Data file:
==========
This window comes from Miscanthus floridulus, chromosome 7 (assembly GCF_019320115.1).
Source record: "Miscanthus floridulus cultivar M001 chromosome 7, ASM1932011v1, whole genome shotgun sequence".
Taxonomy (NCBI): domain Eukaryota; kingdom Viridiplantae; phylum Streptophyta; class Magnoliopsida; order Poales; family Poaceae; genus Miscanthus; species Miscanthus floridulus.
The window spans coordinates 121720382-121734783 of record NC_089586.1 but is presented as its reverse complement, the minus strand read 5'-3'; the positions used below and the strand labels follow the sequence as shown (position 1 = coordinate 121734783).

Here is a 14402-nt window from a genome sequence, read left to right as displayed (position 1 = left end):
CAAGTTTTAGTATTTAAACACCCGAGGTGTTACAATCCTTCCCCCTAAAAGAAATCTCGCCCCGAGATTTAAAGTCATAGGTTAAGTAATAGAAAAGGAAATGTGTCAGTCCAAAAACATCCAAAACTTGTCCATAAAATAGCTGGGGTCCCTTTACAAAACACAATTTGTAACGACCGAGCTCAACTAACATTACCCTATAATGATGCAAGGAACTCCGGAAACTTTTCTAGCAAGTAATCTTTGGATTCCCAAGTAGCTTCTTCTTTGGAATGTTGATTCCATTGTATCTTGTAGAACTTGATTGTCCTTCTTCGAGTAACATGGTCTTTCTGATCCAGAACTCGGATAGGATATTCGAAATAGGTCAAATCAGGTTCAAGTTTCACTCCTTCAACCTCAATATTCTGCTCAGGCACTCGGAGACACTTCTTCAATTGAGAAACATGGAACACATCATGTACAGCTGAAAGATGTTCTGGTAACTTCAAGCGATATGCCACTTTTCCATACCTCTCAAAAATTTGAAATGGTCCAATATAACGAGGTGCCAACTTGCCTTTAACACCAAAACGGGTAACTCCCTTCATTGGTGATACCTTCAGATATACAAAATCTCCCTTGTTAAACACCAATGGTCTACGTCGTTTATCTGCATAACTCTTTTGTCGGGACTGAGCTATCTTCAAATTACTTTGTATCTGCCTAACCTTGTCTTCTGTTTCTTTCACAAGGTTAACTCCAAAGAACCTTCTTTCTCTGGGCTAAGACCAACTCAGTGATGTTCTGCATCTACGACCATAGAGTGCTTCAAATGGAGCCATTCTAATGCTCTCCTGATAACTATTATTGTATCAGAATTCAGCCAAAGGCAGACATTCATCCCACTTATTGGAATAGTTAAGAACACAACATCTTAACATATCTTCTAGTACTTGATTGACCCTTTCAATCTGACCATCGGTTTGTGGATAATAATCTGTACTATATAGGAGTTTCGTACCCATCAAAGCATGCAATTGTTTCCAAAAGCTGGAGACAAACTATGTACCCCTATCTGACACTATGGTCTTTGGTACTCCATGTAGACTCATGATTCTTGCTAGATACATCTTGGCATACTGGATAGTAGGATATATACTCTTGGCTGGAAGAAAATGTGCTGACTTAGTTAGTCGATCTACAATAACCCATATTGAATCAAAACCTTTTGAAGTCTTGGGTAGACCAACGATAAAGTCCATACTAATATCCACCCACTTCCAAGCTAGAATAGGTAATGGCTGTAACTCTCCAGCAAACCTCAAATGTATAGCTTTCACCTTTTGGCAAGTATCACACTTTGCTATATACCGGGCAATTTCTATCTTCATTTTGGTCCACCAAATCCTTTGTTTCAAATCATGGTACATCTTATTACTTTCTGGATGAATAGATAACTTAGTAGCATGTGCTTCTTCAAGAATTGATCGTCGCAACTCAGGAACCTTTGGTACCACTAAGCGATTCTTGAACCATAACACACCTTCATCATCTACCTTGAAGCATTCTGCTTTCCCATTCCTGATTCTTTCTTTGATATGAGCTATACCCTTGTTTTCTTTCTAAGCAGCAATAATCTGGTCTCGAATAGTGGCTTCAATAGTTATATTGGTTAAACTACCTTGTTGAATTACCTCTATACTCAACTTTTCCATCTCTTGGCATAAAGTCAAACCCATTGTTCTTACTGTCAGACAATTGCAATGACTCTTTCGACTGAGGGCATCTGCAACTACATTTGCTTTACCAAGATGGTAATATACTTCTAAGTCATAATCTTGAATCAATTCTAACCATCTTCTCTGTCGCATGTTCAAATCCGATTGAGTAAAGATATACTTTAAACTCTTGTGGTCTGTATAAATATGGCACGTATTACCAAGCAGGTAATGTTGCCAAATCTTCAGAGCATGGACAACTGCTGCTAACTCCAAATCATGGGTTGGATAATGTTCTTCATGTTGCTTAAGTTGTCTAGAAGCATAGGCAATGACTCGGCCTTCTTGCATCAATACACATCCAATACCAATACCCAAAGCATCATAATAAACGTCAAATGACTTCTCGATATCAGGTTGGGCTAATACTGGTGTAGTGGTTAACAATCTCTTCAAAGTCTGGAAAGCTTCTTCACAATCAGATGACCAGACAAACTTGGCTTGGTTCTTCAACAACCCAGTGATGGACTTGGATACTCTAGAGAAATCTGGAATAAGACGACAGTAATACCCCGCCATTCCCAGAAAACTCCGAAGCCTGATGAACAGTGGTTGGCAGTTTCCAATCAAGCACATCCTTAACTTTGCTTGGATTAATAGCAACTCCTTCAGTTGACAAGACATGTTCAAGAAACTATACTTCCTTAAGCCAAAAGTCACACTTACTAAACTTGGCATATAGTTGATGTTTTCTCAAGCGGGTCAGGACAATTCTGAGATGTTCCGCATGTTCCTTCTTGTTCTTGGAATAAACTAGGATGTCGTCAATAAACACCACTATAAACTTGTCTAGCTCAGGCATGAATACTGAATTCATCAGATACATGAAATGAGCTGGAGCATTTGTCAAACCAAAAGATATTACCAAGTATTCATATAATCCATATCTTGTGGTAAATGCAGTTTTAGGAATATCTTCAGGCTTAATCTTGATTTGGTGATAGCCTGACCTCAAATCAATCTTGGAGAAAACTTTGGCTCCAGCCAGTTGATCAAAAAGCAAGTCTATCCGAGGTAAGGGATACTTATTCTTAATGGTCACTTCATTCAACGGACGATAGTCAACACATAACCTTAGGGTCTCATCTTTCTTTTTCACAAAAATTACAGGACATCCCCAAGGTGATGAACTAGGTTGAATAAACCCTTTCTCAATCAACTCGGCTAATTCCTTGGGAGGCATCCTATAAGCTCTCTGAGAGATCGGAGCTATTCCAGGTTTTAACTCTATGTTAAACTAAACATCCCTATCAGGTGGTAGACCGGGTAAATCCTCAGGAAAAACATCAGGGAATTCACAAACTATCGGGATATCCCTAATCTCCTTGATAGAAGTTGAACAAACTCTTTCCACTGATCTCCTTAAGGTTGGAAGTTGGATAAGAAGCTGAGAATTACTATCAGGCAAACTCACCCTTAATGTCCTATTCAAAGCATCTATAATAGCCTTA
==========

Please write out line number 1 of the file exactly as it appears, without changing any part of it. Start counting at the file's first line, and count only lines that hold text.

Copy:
This window comes from Miscanthus floridulus, chromosome 7 (assembly GCF_019320115.1).